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Safety in Cambodia
Roadside robberies, druggings, extortion and blackmail. They’re the kind of things to put any wary traveller off a destination but they’re also the things you’re more likely to expect from South or Central America than Asia.
But recently I’ve been hearing reports of an increase in crime in one of my favourite countries – Cambodia – and it’s got me worried.
I’m not worried for travellers, though. To be frank, I take these reports with a grain of salt. But I do worry about the reputation of such a friendly and open country which is finally getting a huge economic boost from a much-needed surge in tourism.
“Within a few days of being here, we’ve been warned repeatedly in Phnom Penh about thieves on bikes snatching bags from tuk tuks,” Mario wrote on his Facebook page. “Shortly afterwards my friend was attacked by five guys on bikes while in a tuk tuk, but he fought them off.”
I wrote to Kate to ask her about what she’s experiencing there at the moment. She’s told me that she’s been to Cambodia before and loved it but feels like it’s changed. The constant warnings about the bag snatchings, being a perfect example.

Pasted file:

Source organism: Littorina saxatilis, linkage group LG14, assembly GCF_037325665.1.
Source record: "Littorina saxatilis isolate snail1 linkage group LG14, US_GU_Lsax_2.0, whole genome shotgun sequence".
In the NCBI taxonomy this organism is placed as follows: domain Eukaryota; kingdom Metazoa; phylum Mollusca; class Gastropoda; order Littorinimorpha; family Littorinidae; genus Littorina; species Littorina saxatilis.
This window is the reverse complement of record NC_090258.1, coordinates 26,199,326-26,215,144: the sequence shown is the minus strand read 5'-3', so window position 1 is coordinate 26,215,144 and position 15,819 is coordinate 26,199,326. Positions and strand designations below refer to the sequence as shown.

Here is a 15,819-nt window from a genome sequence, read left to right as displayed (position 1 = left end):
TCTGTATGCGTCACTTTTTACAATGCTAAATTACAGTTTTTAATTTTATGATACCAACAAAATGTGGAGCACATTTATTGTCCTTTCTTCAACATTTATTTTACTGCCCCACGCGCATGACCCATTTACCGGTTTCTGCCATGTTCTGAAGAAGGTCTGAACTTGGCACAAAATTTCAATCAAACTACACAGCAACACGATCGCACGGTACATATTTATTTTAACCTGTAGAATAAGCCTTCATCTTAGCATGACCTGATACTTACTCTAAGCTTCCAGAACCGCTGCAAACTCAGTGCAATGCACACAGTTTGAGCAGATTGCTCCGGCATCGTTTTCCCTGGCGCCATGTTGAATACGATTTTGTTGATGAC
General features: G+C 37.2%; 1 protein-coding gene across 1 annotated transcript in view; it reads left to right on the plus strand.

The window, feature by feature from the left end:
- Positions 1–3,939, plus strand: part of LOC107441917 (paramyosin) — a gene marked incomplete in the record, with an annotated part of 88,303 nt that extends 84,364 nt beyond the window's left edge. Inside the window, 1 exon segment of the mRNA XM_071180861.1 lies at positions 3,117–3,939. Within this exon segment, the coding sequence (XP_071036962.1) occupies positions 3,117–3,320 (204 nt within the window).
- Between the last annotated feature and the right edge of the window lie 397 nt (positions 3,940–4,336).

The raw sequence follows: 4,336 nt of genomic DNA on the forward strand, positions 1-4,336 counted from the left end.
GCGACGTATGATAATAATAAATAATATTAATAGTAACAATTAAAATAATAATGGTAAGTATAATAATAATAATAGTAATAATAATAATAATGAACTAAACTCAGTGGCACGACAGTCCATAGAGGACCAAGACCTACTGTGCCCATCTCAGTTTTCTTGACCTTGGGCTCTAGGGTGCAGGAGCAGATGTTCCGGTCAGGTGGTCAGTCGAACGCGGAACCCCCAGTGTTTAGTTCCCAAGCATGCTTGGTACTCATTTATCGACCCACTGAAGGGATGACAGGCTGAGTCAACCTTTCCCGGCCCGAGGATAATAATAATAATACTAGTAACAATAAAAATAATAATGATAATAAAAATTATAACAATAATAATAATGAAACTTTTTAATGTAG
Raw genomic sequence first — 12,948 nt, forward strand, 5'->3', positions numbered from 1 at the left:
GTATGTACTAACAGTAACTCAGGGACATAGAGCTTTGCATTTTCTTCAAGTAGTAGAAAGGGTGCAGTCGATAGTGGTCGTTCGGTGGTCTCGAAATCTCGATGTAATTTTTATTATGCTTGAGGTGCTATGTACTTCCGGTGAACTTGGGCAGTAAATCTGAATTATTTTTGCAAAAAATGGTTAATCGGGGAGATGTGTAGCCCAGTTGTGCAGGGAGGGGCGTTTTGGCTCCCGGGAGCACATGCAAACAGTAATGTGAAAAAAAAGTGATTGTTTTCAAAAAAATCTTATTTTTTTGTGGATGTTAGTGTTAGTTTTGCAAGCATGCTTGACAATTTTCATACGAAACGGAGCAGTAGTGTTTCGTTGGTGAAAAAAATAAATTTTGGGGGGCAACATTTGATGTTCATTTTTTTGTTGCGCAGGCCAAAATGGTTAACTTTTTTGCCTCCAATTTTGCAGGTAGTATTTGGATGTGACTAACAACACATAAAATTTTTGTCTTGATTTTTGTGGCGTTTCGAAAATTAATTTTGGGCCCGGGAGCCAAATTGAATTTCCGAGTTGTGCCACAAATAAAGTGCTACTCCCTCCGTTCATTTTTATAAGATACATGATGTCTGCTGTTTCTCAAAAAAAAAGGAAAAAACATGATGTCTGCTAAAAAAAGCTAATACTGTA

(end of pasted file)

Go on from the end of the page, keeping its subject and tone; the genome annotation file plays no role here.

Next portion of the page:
“Before this trip, I had Cambodia in my top 5 favourite countries, indisputably. And while the people are still some of the warmest, friendliest and kindest people you’ll meet anywhere, it’s not the same place it was a few years ago.”
Kate was extorted by a man who demanded money to return her phone which fell out of a tuk tuk. Mario’s friend was robbed by a gang of small children who threw bottles at him. And then there are plenty of tales of danger.
“In PP (Phnom Penh) I heard a story of a Westerner who did drugs with guys in a rough part of town, then unsurprisingly they robbed him,” Mario wrote.
“When he finally got a tuk tuk back to his hotel, the driver blackmailed him, saying he knew the guy was in a part of town where drugs were found and that he’d tell the police if he didn’t pay the driver off. Obviously this chap’s behaviour was pretty stupid all round, but the driver saw an opportunity to take advantage of him, and used it.”
That last story probably captures my view on Cambodia. If you follow my blog regularly you’ll know that I spent about a month in the country earlier in the year. I found the people to be hospitable and friendly, although many will try and make an extra buck or two from a foreigner.
I found it easy enough to get between the towns and cities, assuming you don’t need too much legroom. And I found vibrancy in the chaos, rather than vulnerability. I never even came close to any danger.
But there is a dark side just beneath the surface and it’s up to you, as a traveller, whether you dig down and find it. More than twenty per cent of the population lives below the poverty line (US$0.93 a day) and with deprivation comes desperation and with desperation comes deviance.
On that point, I always recommend you have travel insurance in case something happens. World Nomads offers a great service and it’s what I use. You can even sign up if you’re already travelling.